Howell has been a big part of the Wolfpack’s success in its first three league games. He has grabbed double-figure rebounds in each of the three contests and posted his ninth double-double of the season and the 22nd of his career against the Blue Devils.
He was a big reason the Wolfpack overcame an early 14-4 rebounding deficit against Duke, grabbing 14 of his 18 boards in the second half.
“I think rebounding is kind of a lost art,” Howell said. “It has a lot to do with both mental and physical toughness. If you can’t beat 14-4, that means you are getting smacked around.
NC State at Maryland Game Notes
Matt Norlander (CBSSports.com)
Why NC State fans should expect a loss Wednesday at Maryland
Something I always keep in mind: For as interesting and fun as these kind of trends and statistical nuggets are, they have little true impact. Most of State’s players weren’t even in kindergarten when this Duke/UNC hangover trend began. It has no real bearing on how NC State will play Wednesday. These players don’t carry the images of all the losses in their heads. State has three seniors who were part of the 2010 win over Duke/loss to Maryland, but it’s not like they were factors.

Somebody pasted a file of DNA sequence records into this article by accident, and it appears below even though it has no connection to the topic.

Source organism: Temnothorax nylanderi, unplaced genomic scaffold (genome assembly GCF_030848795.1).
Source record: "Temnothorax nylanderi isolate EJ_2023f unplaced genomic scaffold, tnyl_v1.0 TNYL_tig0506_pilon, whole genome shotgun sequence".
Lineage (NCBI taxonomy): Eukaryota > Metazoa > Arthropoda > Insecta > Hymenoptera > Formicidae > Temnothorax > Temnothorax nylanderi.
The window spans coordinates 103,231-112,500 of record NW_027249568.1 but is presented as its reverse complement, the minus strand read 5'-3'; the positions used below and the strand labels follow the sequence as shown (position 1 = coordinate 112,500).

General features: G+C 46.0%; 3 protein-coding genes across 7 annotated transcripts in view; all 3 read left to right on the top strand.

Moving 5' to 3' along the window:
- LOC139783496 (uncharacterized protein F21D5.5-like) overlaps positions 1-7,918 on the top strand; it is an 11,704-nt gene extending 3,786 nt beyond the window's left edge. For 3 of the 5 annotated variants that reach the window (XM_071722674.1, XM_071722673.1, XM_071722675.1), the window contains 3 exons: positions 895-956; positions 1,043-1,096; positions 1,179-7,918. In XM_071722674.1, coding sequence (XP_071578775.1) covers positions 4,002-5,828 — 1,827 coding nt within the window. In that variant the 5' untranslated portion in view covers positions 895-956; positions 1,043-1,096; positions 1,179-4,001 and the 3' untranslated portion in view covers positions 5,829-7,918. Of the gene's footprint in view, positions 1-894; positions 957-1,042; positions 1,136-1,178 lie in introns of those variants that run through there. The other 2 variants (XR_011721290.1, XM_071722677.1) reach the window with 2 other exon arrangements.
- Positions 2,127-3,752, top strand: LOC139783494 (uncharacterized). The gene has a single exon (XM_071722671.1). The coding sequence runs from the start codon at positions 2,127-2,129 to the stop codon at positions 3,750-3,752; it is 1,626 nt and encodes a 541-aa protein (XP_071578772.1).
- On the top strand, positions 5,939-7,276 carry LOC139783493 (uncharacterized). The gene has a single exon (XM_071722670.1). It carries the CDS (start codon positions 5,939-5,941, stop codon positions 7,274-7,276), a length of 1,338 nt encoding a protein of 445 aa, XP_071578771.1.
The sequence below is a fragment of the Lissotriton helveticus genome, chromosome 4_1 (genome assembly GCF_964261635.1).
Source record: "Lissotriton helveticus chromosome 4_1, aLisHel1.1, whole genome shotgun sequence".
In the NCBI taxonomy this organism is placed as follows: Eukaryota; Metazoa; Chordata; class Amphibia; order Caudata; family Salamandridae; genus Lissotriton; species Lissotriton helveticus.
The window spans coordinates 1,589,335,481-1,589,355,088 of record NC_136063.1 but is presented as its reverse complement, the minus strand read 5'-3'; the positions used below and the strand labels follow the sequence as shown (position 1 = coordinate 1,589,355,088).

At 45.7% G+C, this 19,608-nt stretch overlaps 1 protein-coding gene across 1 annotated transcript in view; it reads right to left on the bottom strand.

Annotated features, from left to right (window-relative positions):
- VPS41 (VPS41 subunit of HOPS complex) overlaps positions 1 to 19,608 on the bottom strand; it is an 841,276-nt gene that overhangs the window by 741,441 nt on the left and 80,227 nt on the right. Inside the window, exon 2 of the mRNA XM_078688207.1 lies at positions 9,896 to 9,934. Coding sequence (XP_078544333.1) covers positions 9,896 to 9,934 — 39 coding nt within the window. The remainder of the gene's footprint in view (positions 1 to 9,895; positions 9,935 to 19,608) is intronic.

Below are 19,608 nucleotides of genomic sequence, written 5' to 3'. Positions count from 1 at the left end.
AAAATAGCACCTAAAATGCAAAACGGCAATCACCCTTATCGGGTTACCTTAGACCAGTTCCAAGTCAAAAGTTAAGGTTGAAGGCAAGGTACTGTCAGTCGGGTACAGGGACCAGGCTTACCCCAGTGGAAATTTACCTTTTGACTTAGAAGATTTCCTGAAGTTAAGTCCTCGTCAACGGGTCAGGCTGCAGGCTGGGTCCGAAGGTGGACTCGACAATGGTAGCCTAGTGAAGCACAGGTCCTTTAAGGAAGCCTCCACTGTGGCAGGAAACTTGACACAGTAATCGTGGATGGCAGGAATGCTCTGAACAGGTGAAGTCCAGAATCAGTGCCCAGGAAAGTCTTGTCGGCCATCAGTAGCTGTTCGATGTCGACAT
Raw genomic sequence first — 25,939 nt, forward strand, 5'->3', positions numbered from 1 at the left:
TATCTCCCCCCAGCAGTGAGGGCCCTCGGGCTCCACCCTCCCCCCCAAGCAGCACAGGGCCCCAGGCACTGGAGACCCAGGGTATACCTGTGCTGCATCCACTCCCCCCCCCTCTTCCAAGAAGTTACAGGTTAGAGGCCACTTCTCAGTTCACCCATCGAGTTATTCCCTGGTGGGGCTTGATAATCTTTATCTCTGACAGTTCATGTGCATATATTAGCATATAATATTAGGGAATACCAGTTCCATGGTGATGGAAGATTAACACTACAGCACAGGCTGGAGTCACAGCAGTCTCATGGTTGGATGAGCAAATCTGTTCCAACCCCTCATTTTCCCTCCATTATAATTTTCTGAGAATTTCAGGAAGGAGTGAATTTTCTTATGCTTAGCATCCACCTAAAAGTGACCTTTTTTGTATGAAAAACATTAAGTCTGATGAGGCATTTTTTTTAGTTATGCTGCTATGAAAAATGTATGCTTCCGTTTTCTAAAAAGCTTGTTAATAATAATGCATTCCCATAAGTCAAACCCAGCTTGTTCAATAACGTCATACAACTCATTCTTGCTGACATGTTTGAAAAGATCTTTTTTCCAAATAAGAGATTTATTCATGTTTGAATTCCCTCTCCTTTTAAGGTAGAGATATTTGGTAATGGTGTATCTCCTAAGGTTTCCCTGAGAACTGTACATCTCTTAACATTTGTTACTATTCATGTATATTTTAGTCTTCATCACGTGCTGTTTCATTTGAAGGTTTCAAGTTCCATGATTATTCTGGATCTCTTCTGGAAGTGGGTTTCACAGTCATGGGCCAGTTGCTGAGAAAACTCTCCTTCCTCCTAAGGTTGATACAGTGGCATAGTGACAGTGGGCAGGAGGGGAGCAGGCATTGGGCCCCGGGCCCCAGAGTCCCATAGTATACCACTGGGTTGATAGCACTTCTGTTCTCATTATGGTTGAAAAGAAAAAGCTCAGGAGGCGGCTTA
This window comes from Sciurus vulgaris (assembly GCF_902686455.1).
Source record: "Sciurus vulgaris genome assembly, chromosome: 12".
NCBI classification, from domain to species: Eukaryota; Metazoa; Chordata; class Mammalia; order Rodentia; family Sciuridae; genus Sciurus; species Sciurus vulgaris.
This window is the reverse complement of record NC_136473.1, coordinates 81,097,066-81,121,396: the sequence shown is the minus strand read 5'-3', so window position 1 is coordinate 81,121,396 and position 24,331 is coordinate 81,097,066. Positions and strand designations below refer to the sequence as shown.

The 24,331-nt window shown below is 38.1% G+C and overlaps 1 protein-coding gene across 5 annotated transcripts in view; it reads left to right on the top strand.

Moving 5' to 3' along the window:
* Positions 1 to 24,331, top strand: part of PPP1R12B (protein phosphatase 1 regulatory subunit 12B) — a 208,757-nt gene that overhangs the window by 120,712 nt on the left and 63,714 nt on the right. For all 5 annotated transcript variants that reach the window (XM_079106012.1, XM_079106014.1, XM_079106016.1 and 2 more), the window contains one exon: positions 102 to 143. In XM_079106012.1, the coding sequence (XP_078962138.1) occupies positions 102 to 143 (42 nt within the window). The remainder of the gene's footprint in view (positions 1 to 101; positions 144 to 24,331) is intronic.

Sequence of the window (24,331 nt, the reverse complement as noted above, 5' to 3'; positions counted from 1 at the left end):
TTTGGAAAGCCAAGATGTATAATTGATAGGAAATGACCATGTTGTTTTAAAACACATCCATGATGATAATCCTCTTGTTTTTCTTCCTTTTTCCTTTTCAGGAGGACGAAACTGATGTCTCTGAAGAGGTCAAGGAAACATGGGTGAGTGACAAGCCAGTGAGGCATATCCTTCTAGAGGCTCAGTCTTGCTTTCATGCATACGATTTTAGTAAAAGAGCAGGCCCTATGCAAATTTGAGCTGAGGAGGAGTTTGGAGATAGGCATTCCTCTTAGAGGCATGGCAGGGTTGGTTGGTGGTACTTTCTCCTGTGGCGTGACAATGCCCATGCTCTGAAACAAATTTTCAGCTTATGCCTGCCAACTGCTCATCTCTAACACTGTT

Unless the discussion and bend of the trend seeps into the psyche of the team, this is merely one of the funkier streaks in college hoops, one that’s bound to turn around if Gottfried continues on the track he’s built. If the Wolfpack do indeed lose to Maryland, this pattern will have almost nothing to do with it.